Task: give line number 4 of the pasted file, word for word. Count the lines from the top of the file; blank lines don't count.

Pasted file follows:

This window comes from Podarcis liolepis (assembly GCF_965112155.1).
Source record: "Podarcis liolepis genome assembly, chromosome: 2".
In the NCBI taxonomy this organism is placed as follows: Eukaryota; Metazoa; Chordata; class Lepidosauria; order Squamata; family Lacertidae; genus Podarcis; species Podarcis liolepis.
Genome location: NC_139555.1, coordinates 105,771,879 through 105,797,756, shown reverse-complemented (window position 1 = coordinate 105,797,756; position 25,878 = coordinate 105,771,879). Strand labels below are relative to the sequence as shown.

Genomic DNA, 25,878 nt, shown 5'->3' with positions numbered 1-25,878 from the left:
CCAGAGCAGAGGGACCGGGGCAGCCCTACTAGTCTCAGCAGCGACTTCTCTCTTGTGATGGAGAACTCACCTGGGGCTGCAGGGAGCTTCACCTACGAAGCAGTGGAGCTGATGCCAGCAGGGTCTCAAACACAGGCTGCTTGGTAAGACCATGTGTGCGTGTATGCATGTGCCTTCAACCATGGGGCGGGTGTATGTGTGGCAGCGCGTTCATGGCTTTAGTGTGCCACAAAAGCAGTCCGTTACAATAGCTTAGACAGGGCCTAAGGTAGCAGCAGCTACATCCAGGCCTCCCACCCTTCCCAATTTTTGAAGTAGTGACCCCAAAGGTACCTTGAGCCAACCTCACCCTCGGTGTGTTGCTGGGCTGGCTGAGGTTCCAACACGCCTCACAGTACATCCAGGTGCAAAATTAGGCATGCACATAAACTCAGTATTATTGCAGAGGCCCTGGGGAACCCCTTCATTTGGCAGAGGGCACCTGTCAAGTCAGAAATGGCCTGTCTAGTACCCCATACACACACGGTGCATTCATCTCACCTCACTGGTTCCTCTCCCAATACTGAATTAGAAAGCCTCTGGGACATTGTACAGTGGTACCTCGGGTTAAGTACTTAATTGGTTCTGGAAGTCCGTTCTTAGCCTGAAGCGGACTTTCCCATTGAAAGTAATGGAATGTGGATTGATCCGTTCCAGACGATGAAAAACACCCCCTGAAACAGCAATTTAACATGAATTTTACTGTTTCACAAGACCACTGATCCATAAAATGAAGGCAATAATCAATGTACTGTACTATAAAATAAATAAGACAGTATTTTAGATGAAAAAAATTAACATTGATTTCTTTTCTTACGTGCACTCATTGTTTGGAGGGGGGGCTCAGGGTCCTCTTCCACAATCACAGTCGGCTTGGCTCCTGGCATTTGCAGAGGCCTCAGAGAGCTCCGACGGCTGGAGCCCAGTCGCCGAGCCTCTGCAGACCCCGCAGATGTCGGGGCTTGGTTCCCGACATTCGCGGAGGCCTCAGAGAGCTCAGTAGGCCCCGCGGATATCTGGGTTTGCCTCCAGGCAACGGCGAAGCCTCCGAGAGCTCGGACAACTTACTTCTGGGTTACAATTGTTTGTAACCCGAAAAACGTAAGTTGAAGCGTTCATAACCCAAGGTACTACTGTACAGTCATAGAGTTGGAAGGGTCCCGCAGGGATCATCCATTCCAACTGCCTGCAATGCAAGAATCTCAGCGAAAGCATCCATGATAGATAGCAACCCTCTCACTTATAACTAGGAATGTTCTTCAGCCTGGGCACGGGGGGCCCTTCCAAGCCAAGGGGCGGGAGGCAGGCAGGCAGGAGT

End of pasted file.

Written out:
Genome location: NC_139555.1, coordinates 105,771,879 through 105,797,756, shown reverse-complemented (window position 1 = coordinate 105,797,756; position 25,878 = coordinate 105,771,879). Strand labels below are relative to the sequence as shown.